Sri Lanka has been on the brink of bankruptcy since May 2022. The nation is experiencing its worst economic crisis due to insufficient foreign currency to pay for even the most basic imports, such as food, fuel, and medication.
The virtually insolvent nation experienced a severe foreign currency crisis that led to a default on its foreign debt obligations in April. It would postpone paying back nearly USD 7 billion of its estimated USD 25 billion in outstanding foreign debt until 2026. In totality, USD 51 billion are owed by Sri Lanka to its international creditors.
The President stated that to solve the problem, USD 70 million from the World Bank and USD 20 million from Sri Lankan government funds will be used to purchase 100,000 MT of gas.
The country defaulted on its debt obligations in April and turned to the IMF for assistance. The IMF has requested that Colombo increase taxes and reorganise state-owned businesses that are losing money. The negotiations have been in place with the IMF regarding a bailout.
According to Sri Lankan and IMF officials, a financial rescue plan won’t be anticipated until Colombo agrees with its creditors on restructuring its USD 51 billion foreign debt, a process that might take months.
Prolonged power outages and record-high inflation in Sri Lanka have fueled months of protests and rallies, some of which have also turned violent. The demand is for President Gotabaya Rajapaksa to resign.
Tens of thousands of students demonstrated in Colombo, chanting “Gota go home” in reference to the President, whom they hold responsible for incompetence and corruption. Some of these student activists have also been arrested.
Since January, India has assisted with its credit lines to stabilise the economic conditions, amounting to USD 4 million. However, this support is also limited as this loan assistance will have to be paid back.
Australia has also extended monetary assistance to the impoverished nation to the tune of USD 35 million for urgent food and healthcare needs.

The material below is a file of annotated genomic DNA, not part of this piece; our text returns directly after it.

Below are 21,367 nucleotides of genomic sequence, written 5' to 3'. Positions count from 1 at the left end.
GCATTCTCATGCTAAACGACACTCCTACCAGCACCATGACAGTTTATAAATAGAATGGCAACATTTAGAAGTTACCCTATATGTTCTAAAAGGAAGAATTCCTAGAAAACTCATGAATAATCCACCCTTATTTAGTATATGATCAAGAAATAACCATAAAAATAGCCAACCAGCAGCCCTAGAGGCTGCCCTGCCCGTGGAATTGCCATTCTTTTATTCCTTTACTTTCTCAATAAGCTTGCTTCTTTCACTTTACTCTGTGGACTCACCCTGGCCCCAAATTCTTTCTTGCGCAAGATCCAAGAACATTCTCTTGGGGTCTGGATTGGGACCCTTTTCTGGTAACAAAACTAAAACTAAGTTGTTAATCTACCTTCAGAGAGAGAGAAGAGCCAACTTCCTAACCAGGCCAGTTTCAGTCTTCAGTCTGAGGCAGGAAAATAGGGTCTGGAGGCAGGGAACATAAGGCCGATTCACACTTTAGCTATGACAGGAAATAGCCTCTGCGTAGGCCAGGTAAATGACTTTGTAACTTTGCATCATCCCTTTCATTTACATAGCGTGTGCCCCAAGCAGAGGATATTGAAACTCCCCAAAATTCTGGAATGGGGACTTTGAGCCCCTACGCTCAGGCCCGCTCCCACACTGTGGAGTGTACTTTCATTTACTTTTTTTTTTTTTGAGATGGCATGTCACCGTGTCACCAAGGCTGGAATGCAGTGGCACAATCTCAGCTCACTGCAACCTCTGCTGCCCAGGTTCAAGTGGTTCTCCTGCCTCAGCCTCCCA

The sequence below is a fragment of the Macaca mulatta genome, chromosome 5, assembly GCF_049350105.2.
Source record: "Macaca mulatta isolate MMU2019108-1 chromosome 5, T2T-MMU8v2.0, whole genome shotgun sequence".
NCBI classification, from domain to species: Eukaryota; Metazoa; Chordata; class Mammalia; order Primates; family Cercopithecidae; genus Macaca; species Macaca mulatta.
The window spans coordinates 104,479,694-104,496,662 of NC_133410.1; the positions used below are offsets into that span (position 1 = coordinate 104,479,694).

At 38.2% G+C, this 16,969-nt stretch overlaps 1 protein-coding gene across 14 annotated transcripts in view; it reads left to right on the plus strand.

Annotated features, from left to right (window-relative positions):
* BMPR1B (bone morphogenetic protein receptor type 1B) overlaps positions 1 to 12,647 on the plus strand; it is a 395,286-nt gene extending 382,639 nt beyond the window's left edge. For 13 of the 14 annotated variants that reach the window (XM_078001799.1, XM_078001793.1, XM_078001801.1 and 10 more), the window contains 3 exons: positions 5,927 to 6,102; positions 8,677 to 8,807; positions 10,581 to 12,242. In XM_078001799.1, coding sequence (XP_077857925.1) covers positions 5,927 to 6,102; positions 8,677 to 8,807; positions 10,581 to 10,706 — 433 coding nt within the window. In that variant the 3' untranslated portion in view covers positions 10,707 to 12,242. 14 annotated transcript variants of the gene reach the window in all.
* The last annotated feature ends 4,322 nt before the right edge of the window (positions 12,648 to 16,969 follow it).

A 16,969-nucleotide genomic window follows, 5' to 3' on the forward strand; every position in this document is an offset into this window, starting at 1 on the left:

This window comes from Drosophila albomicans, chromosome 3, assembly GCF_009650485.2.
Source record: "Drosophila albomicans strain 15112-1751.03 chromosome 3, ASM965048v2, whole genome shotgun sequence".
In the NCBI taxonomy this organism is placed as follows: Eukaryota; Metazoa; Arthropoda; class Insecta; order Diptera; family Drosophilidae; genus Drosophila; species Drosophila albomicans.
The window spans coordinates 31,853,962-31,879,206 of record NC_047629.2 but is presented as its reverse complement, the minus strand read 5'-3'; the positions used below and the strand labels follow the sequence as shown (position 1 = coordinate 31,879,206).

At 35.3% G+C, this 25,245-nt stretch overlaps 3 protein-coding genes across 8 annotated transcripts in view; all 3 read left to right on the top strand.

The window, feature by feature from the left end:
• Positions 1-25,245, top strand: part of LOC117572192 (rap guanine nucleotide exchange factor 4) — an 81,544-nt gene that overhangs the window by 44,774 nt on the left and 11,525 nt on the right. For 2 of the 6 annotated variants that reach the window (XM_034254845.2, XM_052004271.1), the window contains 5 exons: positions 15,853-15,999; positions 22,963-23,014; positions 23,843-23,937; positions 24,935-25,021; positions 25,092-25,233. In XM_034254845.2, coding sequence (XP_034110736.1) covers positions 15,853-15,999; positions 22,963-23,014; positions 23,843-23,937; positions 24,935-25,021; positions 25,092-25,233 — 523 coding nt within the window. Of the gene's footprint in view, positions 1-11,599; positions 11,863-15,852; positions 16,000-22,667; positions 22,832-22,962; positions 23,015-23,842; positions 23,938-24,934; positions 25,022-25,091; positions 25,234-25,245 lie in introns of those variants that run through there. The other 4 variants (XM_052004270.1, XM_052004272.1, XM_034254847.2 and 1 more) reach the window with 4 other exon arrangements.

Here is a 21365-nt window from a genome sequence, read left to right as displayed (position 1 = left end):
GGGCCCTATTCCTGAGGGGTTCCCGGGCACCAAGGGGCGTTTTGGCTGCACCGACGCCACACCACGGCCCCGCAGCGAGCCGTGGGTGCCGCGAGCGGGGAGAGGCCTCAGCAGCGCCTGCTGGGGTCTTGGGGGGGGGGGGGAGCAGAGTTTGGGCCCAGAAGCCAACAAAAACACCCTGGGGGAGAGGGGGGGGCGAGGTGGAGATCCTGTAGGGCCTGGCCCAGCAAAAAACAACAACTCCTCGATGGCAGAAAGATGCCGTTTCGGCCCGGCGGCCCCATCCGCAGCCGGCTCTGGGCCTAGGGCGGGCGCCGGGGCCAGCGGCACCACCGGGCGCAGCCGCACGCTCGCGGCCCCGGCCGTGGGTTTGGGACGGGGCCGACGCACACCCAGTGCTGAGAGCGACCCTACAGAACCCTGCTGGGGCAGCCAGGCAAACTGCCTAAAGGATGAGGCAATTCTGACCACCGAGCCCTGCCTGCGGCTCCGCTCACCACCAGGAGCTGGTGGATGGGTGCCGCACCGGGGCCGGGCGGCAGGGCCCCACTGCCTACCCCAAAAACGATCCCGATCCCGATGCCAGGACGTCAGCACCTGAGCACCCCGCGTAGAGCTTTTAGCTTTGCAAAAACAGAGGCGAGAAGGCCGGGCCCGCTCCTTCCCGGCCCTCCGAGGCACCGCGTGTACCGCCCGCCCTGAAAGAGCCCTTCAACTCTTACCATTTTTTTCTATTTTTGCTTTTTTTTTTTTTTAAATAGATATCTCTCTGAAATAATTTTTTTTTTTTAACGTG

With reports last week of the UK economy shrinking for the second consecutive month, large fashion retailers are struggling.
Online fashion retailer ASOS triggered a profit warning last week, pushing its shares down by 32.5%. Chief Operating Officer, Matt Dunn, suggested that this could be due to increased levels of customer returns. Cost of living pressures have altered customer behaviour and resulted in customers returning goods they can no longer afford.
Matt Dunn pinpoints the slowing profits to a customer demographic ages 16-34 years old. Dunn argues that inflationary measures will hit this demographic the hardest, as they are lower earners than older shoppers and tend to have more financial burdens.
At present, roughly 25-30% of their orders are returned. Arguably, this is due to a ‘free returns’ policy which ASOS believes is a ‘core part’ of their offer. A ‘free returns’ policy is not implemented by many of their rivals and is left open to widespread abuse.
In 2019, ASOS launched a new policy to block so-called serial returners. Customers were previously afforded 90 days to return items, but in 2019 this was halved. However, many experts have suggested that ASOS must go further and scrap its free returns policy.
Last week, ASOS announced its expected profits to be between £20-60 million this year. These figures are comparable to City analysts expecting pre-tax earnings of between £63 and 104 million. Does Asos need to rethink its returns policy to boost profit and keep customers and shareholders happy? Given the sharp rise in fuel and shipping costs, it may be time to follow well-known brands such as Zara and introduces charges for customer returns.
In May, another online fashion retailer, Missguided, which owed millions of pounds, appointed administrators after it was issued a winding-up petition by its suppliers. The Times reported that Missguided had run out of cash following the supply chain crisis along with rising costs in shipping and online advertising.
These are common issues faced by most e-commerce businesses at present. Missguided has had a turbulent year. In 2021 the company struggled to make a profit and was rescued by Alteri Investors, a private equity investment company. In early June, Frasers Group bought Missguided out of administration for £20 million. This move happened after fashion rival Boohoo failed to close a takeover deal.
However, despite poor sales growth and declining profits amongst its rivals, Boohoo has reported growing sales. Despite shares in Boohoo falling by 11.3%, John Lyttle, chief executive, has highlighted its UK sales were up an impressive 94% compared to before the pandemic. Boohoo has also reportedly begun considering the introduction of customer return charges.
In an attempt to reassure investors, COO Neil Catto suggested Boohoo’s growth was organic and not reliant on their recent acquisitions of several high street fashion brands such as Debenham, Warehouse and Karen Millen.
However, could this positive news about UK fashion sales be a distraction from its poor international performance? For example, US sales are reportedly down 28% this quarter, and US sales continue to be crushed by global shipping delays, an issue in Autumn 2021.
With worries about an upcoming recession, it will be interesting to see how fast-fashion and online retailers survive.